On today’s Explicit Content Podcast I am talking to Luke Hurd who by day works as a Digital Immersion Director at Signal Theory & augmented reality filter creator artist with over 100k followers on In…Read More
As a non-car guy, one of the most anxiety-producing indicators in my car is the Check Engine light. Your marketing efforts have this indicator, and if they not careful and diagnosis them quickly, these issues can lead to costly results.
My Journey to Chicago
This week I have the luxury of being able to travel to one of my favorite cities, Chicago. I am presenting an all-day workshop on Agile Marketing with the BAA/ANA organization for their local members.
As most of you may know, if I don’t have to fly, I won’t.
It is not a fear of flying. I love the rush of takeoffs, the added white noise during the flight for concentration, and delivery of diet beverages to my seat. What I dislike is the required expense of the flight, need for a rental car or taxi, and moving from A to Z without a time where I can accomplish an entire task. If it can be achieved in proximity to the same time and my schedule allows for it, I will drive.
Normally, it is a painless process of getting up early, gassing up every couple hours, and listening to a few good podcasts and books. However, on the way to Chicago my car started acting… funny. Some of the lights like oil pressure started flashing on and off, the car would go in and out of “limp mode,” and finally the Check Engine light turned on.
What does it mean? Did I remember to get service? Oh no! I drive a Mini Cooper and it will cost me over a thousand dollars to get this light turned off!
My mission was clear, get to Chicago, but my options were limited.
Mini Cooper dealerships aren’t easy to find in the Midwest.
So I headed to the web for some sage advice from other owners using 10-15 keyword combinations from my phone to diagnose the problem.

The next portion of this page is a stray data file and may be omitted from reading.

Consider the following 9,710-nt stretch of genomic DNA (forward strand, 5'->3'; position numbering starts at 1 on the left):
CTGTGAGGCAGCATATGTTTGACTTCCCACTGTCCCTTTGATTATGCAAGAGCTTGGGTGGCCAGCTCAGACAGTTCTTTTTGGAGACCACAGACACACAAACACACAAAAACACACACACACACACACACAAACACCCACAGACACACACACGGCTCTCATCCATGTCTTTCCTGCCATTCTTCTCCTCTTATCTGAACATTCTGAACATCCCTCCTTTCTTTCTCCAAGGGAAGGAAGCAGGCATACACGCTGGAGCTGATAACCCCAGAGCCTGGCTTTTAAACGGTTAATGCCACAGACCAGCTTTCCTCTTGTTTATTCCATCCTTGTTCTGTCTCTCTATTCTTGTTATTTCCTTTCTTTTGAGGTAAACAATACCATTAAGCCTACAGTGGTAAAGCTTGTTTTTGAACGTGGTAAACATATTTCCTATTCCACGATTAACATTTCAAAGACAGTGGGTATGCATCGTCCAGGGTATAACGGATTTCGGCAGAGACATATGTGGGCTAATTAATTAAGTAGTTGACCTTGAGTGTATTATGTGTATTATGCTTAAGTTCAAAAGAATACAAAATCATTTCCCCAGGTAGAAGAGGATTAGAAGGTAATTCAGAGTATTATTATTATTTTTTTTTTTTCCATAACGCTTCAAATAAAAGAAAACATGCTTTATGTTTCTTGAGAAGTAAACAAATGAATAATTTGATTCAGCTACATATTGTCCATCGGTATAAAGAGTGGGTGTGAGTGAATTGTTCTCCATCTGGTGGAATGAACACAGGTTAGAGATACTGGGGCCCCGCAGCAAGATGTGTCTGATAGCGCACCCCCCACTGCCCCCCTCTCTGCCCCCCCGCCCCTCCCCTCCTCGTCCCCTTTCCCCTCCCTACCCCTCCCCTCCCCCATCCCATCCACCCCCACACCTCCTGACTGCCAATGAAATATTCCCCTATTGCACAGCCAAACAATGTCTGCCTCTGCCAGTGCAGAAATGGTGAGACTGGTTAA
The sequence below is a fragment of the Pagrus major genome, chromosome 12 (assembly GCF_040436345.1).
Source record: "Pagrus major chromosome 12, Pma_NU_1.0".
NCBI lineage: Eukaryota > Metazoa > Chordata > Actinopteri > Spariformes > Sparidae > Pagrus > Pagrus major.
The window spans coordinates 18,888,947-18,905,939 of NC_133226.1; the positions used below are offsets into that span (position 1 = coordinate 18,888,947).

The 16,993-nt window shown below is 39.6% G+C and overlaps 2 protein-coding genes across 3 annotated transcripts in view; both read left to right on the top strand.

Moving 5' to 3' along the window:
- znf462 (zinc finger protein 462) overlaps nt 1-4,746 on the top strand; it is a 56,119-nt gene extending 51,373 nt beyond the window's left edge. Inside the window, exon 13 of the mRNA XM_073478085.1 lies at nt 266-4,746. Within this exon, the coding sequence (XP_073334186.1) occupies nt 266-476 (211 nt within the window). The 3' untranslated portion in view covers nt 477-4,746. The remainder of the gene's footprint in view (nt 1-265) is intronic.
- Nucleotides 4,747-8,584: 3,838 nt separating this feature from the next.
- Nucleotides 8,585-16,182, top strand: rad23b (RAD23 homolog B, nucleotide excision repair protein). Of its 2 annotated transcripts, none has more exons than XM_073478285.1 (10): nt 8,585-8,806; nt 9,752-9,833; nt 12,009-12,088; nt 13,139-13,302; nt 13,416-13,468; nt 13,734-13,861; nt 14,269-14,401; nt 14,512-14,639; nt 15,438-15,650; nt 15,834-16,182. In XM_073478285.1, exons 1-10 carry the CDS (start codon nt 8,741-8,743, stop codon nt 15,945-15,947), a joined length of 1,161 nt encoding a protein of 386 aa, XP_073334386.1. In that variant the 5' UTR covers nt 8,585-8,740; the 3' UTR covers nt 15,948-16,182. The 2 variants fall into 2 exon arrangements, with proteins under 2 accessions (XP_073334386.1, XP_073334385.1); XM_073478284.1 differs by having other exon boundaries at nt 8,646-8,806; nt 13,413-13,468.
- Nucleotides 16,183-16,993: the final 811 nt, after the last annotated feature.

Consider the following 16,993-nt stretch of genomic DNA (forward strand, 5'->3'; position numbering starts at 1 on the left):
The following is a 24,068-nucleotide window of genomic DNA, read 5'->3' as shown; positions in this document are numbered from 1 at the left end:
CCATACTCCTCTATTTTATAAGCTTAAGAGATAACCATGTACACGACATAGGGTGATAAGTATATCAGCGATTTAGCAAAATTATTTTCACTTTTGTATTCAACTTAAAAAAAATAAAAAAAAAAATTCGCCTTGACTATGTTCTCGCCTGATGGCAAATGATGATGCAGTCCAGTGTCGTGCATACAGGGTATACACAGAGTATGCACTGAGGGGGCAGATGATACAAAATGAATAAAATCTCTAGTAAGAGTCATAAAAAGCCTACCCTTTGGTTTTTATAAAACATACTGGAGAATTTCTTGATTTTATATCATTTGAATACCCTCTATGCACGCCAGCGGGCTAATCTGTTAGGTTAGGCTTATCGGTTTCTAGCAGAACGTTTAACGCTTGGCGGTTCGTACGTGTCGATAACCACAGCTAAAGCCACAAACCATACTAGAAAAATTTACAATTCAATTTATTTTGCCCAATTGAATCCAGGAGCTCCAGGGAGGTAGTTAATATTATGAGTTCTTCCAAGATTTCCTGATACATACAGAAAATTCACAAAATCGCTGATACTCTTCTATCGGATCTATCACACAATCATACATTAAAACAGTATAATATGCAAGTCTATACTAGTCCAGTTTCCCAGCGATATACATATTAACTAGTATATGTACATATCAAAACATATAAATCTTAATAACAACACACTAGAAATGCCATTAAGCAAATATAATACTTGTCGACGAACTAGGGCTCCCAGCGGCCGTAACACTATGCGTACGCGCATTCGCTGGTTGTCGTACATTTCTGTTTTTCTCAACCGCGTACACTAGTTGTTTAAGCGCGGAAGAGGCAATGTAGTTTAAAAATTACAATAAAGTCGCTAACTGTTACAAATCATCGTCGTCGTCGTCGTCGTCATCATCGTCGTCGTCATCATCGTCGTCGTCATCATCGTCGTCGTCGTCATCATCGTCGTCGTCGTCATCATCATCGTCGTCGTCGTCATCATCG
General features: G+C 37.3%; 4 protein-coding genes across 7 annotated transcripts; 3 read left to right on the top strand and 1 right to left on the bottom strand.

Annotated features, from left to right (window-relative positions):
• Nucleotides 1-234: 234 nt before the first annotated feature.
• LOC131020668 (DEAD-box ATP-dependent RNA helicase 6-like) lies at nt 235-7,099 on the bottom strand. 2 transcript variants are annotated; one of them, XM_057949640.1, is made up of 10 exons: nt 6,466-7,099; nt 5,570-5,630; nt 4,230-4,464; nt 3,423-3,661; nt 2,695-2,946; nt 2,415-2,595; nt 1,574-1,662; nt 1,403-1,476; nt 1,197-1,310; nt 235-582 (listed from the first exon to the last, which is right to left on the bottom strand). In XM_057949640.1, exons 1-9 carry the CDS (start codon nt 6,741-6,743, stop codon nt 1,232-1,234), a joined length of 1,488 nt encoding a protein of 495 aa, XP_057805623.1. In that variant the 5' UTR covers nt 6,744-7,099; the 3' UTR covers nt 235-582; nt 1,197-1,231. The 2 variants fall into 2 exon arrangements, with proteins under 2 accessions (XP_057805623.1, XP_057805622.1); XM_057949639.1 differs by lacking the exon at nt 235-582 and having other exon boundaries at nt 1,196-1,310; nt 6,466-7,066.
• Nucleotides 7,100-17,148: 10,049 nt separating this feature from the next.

Thankfully, I was ok, and most suggestions made it seem like a sensor issue, and to pull over to let the car cool off and try again in thirty minutes. Worked like a charm.
With the Check Engine light on, there is now a constant reminder now on my dashboard that I need to get the car checked out by a dealership.
Content Marketing Service Appointment
Sitting in a McDonalds attached to a truck stop while my car cooled off, I started to think about the Content Marketing efforts we use on EnterpriseMarketer.com and how many self-diagnosis corrections I have made since the launch without seeking outside advice or review.
Changing the frequency of content release, not being consistent with the delivery of notifications to our audience, not setting up analytics correctly so I can accurately measure our growth as a community. These are just a few that I really need to stop and talk with someone else about to make sure I am prioritizing my tasks correctly.
Who Are You Gonna Call?
Does that mean I need to pay some fancy agency thousands of dollars for a consultation? Maybe. Or possible it just means I need to pay for lunch for a few friends and get their input on these items and an open review of the site.
Whatever I select, I need to do something soon so I can relieve the anxiety that goes along with our job as marketers.